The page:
Jazz is taught at universities now, and artists like saxophonist Tim Warfield and trumpeter Terell Stafford teach at them. But they know that jazz is taught more through listening than reading; more on the bandstand than the classroom. And they learned those lessons from the organ giant Shirley Scott, who died in 2002.
Known as the "queen of the organ," Scott was one of several Philadelphians who developed the electric Hammond B-3 into a viable instrument for a soulful, bluesy style of jazz. With dozens of recordings to her name, she was already a major voice when she became the leader of the house band at Ortlieb's Jazzhaus. Among the young players who timidly found their way onto the stage at Ortlieb's were Warfield and Stafford — and, in doing so, they got a lot more than they bargained for.
In this documentary short, Jazz Night In America remembers Shirley Scott through the tales of two of her final proteges and bandmates.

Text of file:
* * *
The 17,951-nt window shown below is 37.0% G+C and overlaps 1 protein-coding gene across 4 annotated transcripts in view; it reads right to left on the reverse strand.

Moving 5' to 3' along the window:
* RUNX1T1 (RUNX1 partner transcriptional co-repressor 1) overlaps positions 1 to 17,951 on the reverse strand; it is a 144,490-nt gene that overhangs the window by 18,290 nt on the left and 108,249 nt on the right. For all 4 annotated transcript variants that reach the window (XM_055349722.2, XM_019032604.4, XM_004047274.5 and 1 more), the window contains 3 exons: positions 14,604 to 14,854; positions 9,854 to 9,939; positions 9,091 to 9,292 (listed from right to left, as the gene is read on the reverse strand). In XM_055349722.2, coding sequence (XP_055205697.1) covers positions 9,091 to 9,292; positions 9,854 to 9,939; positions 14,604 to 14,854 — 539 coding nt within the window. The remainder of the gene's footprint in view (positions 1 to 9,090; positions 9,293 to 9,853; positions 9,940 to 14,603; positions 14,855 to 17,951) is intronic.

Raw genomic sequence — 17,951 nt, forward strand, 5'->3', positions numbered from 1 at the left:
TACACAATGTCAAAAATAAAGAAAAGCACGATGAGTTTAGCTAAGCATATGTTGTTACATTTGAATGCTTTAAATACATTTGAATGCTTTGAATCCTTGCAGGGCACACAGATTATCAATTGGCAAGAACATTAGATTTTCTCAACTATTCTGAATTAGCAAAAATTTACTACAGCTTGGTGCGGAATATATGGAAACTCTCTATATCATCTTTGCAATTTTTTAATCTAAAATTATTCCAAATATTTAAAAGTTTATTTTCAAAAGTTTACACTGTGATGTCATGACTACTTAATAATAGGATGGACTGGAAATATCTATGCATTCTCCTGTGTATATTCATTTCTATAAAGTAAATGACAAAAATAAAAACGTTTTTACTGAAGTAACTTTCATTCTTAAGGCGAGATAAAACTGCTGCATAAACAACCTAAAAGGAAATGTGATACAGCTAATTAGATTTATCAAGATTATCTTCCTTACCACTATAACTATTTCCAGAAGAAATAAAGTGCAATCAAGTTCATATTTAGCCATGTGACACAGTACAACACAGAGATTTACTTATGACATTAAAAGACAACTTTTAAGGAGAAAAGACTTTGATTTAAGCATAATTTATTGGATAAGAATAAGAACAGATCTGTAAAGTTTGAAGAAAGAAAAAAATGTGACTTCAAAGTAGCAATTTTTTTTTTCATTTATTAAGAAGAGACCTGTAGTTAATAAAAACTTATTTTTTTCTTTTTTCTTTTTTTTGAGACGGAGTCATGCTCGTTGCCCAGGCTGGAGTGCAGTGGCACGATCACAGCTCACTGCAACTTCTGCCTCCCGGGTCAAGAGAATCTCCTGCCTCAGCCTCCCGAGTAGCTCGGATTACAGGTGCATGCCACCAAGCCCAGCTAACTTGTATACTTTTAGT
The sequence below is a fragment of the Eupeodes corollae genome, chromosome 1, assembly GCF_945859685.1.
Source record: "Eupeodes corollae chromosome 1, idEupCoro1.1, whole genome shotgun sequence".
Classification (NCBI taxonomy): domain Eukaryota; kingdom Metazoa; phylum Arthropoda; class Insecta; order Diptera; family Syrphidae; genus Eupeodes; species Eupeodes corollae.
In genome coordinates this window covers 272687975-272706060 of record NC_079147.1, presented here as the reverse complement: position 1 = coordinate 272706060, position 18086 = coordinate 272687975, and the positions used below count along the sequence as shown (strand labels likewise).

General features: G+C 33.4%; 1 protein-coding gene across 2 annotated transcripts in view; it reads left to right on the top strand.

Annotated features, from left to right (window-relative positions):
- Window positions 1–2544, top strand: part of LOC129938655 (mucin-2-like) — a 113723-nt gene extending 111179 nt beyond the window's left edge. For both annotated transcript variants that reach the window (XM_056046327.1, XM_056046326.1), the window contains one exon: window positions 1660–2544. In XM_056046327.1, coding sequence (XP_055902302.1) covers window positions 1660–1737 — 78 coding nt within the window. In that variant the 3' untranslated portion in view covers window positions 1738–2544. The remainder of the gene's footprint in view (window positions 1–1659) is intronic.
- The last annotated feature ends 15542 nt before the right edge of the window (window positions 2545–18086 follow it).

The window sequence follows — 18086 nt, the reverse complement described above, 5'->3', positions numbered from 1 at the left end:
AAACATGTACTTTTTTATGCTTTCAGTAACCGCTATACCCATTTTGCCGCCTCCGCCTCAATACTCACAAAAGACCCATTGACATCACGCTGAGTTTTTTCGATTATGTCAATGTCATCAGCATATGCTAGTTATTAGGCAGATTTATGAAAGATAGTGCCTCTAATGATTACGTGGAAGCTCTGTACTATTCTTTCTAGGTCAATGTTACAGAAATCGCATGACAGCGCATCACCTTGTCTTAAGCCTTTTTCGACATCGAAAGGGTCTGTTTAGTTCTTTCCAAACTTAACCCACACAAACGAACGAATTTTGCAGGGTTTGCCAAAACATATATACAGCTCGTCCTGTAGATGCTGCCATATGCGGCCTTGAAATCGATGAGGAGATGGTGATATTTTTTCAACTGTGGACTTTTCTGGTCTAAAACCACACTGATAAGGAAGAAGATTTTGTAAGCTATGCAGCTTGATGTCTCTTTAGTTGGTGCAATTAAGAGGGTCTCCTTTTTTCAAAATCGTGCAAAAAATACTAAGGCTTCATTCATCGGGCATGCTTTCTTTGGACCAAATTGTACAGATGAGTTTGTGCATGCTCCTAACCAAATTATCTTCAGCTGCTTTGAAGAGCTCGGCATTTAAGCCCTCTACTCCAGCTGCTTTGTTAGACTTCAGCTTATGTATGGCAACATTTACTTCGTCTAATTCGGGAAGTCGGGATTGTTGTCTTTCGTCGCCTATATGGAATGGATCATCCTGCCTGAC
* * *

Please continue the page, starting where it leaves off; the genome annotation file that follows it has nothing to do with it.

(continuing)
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October 22, 2015
When it comes to live jazz, there are sacred places: Preservation Hall in New Orleans, Baker's Keyboard Lounge in Detroit, Ronnie Scott's in London. These are legendary venues for artists and fans. But nothing is quite like a certain triangular basement in New York City: The Village Vanguard.
Bassist Christian McBride, host of NPR's Jazz Night In America, recorded there for his latest album. He's added his name to more than 100 albums recorded Live At The Village Vanguard.
"It's not a very glamorous place," McBride tells All Things Considered host Audie Cornish. "I'll put it this way: The drapes in that club haven't been changed in probably 40 years. I say that in the most loving way."
Decor aside, the club — with its capacity of 123 — has seen recordings led by Dizzy Gillespie, Sonny Rollins, Keith Jarrett, Joe Henderson and Cannonball Adderley, among many other greats.